This superficial treatment of caste and intersectionality is accompanied by a defused depiction of most elements in the script. The children become passionate about skateboarding in the blink of an eye, so as a viewer I did not get to warm up to the sport with them. Jessica’s fight to build a skating park is too quickly won. The training of the children other than Prerna is largely dispensed with in a few-minutes-long passage overlaid with a song in which a bunch of outsiders, including foreigners, arrive in Khempur to coach them and leave as the music ends, so the rigour and challenges are not effectively conveyed. Even the skateboarding scenes are not shot as strikingly as you might anticipate from this heady sport’s potential for great visuals.
We are expected to consider the locals unreasonable for objecting to the youngsters’ new preoccupation, but hear this: their opposition is not to girls growing wings nor is inter-caste interaction their primary concern. The adults object, as any reasonable person might, when kids on skateboards begin crashing into people and things, and bunk school en masse. So when Jessica’s friend Erick gravely declares, “Doesn’t matter where you go in the world, everybody hates skateboards”, the statement has no weight because though he is trying to project skateboarding as a symbol of rebellion, the film itself has only established its nuisance value until then.
Skater Girl draws on real-life stories of skateboarding entering rural India in the past decade including (though not credited here) the saga of Ulrike Reinhard, a German lady who reportedly got skateboarding to the Madhya Pradesh village Janwaar – the film’s “no school, no skateboarding” sign is definitely taken from Janwaar.
Text running on screen at the end of Skater Girl informs us that a skating park “was constructed in 45 days for this film. It now runs as a community skatepark where girls are encouraged to dream.” These words mirror the film’s incessant effort to position itself as a champion of girls’ rights in Khempur, but the impact of this claim is diluted by the fact that no villager other than Prerna’s father is shown curbing a daughter.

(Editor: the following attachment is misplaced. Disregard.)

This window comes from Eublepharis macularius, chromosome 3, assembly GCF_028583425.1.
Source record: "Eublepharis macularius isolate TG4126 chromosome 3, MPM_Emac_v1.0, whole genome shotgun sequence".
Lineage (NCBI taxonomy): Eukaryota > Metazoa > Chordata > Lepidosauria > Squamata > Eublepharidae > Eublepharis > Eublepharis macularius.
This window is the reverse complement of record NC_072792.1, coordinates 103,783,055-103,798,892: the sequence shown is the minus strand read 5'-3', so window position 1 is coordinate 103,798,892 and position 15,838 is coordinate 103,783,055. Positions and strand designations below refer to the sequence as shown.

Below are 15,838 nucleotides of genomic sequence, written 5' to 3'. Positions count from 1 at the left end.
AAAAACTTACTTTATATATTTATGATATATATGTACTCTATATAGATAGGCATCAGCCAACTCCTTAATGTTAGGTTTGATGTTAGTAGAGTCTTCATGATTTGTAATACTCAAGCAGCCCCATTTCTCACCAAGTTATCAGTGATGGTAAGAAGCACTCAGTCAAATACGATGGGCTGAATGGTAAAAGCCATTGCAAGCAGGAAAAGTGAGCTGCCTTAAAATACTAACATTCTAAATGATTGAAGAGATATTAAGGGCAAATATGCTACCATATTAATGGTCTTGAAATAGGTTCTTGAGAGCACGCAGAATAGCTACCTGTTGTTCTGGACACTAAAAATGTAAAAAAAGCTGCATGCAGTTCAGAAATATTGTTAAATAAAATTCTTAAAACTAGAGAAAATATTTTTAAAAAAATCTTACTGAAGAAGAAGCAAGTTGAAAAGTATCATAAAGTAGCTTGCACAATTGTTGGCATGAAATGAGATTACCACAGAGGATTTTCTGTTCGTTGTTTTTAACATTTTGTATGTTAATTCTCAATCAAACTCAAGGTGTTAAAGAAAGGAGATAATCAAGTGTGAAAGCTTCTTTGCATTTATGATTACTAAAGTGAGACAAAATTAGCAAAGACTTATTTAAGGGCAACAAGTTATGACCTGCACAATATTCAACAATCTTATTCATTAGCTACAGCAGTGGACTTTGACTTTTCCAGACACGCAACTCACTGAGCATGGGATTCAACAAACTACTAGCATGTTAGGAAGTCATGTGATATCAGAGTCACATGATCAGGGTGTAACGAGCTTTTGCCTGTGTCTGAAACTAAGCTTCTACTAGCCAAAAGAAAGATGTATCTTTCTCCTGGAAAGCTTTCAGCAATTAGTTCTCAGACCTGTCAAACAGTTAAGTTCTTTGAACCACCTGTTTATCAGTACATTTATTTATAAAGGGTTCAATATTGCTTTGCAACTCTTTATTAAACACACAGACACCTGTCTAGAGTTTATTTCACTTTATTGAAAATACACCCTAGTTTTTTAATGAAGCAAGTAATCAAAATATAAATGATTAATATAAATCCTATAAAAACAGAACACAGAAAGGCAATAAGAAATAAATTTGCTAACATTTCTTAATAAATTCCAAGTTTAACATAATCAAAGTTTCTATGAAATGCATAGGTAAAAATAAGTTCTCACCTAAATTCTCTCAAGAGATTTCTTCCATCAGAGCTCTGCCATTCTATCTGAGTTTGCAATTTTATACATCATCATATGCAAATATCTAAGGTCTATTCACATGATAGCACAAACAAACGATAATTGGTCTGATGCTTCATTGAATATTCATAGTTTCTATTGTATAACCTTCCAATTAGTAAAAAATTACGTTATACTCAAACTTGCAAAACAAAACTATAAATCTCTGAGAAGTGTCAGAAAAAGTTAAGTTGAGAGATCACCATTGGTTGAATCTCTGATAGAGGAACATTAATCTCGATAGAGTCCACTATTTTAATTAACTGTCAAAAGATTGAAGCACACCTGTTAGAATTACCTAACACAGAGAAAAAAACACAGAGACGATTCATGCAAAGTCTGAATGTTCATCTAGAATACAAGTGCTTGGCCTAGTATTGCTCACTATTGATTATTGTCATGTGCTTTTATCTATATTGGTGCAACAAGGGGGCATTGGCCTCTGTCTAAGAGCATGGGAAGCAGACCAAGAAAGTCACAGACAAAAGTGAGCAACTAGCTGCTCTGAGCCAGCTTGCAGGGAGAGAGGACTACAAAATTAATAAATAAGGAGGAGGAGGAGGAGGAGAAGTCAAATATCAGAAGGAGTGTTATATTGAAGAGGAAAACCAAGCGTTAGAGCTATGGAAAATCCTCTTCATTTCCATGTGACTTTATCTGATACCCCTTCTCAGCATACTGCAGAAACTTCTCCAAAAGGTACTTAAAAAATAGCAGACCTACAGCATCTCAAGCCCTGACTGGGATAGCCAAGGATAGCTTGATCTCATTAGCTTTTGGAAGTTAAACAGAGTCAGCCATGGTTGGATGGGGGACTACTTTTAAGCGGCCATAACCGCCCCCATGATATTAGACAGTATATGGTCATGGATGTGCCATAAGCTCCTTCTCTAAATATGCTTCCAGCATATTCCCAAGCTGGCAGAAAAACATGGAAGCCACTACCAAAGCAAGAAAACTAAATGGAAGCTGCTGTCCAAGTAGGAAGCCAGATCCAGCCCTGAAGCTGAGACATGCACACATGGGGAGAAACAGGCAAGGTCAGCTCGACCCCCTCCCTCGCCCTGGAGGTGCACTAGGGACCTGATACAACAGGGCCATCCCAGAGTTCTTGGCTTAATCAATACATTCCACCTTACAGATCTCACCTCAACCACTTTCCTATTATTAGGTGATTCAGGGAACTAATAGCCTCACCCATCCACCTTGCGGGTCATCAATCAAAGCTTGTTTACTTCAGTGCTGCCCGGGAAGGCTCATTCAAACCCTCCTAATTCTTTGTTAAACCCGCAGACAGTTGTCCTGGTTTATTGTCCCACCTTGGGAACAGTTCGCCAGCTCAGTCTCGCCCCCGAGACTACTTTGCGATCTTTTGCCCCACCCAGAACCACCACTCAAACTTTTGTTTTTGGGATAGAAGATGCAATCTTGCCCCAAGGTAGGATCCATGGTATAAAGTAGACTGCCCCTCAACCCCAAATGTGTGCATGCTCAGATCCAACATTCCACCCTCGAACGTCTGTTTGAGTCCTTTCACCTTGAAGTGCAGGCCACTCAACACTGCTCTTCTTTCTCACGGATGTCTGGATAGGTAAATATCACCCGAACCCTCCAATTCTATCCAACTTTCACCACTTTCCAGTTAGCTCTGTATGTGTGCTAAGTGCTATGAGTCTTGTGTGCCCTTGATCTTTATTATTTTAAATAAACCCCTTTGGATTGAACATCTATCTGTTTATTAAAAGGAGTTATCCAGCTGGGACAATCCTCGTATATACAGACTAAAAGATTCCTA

Too much is skimmed over, and the team of Skater Girl lacks the political acuity to note the problematic symbolism in the image of a white man – one of the story’s nice guys – telling a Dalit Indian to buzz off, with an arm raised in a gesture of dismissal as Erick does in a scene in which Prerna’s Dad confronts Jessica at the skating park.
A moment of fleeting self-awareness soon after somewhat redeems the film, when Jessica tells Erick, “Maybe he’s right. I mean, do I really know what’s best for them (the children)?” following that up with, “I am an outsider. Maybe I should just stop interfering in their lives.” By then though, Skater Girl is already bordering on a white saviour complex though Jessica is a legitimate white ally. (Yes I have not forgotten, she is half Indian, but “white” here is a political term signifying Erick’s race and the perception of Jessica’s race among Khempurites.)
Makijany’s film strikes a chord though when it repeatedly underlines the existence of female solidarity, defying the social tendency to stereotype women as perennial enemies of other women. Through the Maharani, it also reminds us that patriarchy suffocates women across classes. And it is spot-on with its warmth in scenes in which Jessica and Prerna bond, and when Jessica recounts her father’s origin story to Erick.
It would take a lot more though to overshadow a scattered narrative style and a failure to dig deep into India’s disturbing caste practices. In the end then, Skater Girl is feel-good but half-cooked cinema.
Rating: 2.5 (out of 5 stars)
Skater Girl is now streaming on Netflix